Monitoring for Emerging Contaminants

In addition to studies for common environmental contaminants with well-understood chemical properties, there is a whole new field of research dedicated to emerging contaminants. Emerging contaminants are not commonly monitored for in the environment, but have known or suspected ecological or human health effects. The Toxics Studies Unit has conducted studies on many of these emerging chemicals. Some recent studies include assessments of pharmaceutical and personal-care products in municipal wastewater and runoff from roofing materials.

Toxic Chemicals in Roof Runoff describes an assessment of toxic chemicals in runoff from various types of roofing materials.


Pharmaceuticals and Personal-Care Products


The Targeted Studies team reports on studies aimed at detecting pharmaceutical and personal-care products in wastewater and how to remove these chemicals of concern before they enter the environment.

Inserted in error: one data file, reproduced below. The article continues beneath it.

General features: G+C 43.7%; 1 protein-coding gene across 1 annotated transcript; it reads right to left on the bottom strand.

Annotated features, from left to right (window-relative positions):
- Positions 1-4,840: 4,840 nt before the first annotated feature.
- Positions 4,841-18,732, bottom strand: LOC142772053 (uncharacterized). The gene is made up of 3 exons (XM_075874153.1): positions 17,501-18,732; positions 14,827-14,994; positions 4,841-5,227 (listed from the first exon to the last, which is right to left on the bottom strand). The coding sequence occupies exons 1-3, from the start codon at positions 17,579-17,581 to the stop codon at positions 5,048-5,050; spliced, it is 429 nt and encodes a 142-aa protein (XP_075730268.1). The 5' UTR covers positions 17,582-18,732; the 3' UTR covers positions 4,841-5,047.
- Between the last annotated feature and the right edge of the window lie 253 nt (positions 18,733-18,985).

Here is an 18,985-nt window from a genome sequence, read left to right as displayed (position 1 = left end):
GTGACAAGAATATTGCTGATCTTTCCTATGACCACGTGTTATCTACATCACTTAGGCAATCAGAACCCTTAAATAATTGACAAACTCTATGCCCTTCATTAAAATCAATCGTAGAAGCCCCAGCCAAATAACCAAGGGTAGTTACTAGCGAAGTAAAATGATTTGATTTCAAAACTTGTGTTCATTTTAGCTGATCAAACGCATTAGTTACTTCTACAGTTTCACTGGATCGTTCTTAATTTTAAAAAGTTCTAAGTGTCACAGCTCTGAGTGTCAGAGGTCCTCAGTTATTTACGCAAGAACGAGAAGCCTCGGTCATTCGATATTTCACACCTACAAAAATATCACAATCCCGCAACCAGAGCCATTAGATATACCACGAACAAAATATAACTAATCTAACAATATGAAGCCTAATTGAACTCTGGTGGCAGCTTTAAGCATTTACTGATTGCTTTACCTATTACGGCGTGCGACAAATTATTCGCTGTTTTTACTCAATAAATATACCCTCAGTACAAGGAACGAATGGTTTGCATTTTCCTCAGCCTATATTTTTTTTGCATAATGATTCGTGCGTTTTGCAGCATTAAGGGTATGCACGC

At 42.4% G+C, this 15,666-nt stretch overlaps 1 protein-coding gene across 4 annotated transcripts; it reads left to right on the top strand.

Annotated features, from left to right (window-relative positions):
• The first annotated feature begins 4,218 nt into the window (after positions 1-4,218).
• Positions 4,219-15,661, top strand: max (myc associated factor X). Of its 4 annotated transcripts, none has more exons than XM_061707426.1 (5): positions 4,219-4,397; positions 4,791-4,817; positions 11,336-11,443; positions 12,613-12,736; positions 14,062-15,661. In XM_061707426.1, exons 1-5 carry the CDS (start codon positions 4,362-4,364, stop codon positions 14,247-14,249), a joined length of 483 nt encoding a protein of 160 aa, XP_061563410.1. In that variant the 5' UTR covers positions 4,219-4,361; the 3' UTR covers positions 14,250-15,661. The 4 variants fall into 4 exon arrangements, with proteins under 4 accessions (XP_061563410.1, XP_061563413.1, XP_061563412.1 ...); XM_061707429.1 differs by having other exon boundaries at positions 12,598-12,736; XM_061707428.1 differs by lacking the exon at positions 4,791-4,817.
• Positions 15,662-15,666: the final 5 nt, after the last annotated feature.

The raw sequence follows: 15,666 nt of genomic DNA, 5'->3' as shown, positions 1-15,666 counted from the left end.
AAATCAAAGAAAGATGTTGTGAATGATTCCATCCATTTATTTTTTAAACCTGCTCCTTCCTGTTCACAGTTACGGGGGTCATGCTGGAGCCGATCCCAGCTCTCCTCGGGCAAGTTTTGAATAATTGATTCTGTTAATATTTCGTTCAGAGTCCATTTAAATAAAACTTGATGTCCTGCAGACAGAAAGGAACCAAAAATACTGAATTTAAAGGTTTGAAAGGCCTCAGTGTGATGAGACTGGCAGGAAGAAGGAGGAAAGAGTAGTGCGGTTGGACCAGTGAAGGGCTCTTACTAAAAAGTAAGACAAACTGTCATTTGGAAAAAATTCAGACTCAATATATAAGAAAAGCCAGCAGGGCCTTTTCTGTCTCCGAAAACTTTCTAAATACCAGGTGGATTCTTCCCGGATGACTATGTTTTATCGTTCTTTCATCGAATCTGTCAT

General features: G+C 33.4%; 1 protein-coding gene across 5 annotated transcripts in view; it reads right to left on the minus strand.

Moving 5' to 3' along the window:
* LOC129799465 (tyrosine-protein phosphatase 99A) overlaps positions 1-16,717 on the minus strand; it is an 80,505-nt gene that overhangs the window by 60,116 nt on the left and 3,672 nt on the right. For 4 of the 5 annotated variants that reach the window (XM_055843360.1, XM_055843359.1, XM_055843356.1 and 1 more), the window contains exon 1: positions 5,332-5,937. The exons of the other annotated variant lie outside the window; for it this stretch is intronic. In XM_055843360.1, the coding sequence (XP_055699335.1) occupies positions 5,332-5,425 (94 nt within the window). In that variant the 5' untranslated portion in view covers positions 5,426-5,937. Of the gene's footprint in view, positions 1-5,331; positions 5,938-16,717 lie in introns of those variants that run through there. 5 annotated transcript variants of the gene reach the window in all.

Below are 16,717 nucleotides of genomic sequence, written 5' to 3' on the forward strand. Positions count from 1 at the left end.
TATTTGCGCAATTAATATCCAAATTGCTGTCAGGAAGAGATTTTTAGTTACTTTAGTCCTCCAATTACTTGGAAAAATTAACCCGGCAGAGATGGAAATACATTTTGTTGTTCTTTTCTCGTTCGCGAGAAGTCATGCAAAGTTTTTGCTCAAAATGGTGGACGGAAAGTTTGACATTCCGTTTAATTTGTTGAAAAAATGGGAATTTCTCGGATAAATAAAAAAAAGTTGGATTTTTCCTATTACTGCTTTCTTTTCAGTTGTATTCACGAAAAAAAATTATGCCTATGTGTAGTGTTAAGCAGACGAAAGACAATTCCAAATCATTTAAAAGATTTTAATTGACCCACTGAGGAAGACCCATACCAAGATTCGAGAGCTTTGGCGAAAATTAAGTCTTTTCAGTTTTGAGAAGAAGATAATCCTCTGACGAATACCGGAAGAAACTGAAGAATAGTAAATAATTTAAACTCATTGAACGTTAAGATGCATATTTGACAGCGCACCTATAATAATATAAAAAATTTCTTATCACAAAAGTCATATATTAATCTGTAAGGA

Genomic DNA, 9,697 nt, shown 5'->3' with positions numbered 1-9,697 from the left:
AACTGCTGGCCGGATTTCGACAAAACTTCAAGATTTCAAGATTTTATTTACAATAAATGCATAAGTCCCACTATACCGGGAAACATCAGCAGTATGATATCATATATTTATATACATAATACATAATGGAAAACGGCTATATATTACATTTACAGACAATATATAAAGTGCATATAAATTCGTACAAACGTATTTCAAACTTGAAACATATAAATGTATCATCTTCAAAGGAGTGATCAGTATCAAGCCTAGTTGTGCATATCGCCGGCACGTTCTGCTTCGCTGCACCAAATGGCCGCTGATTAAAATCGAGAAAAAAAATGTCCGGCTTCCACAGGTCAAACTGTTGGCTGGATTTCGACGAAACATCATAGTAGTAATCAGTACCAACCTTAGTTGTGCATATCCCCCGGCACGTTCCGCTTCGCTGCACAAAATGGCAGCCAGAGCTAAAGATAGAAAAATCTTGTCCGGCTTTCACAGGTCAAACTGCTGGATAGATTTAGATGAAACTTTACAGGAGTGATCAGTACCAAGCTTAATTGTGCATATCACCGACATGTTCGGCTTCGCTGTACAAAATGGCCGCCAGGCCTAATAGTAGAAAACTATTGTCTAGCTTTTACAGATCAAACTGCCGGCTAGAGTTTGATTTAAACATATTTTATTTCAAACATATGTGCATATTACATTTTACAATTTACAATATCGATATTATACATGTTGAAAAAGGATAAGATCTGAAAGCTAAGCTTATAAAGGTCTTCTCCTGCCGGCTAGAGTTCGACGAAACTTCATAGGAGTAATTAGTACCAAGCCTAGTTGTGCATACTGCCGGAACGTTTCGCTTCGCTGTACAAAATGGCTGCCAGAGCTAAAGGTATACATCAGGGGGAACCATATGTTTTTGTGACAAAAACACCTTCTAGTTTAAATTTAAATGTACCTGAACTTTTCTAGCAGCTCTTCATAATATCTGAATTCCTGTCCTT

Pharmaceuticals, Personal Care Products, Hormones, and Sterols Detected in Process Water and Groundwater at Three Reclaimed Water Treatment Plants is a published report on a fall 2011 study of 145 compounds often found in pharmaceutical and personal-care products at the LOTT groundwater recharge facility on Martin Way in Lacey and Quincy’s and Yelm’s reclaimed-water treatment facilities. Seventy-three of these compounds were detected.

Pharmaceuticals and Personal Care Products in Municipal Wastewater and Their Removal by Nutrient Treatment Technologies is a published report on an August 2008 study. Ecology and the U.S. Environmental Protection Agency conducted a one-day screening study to characterize pharmaceuticals and personal-care products at five municipal wastewater treatment plants (WWTPs) in the Pacific Northwest.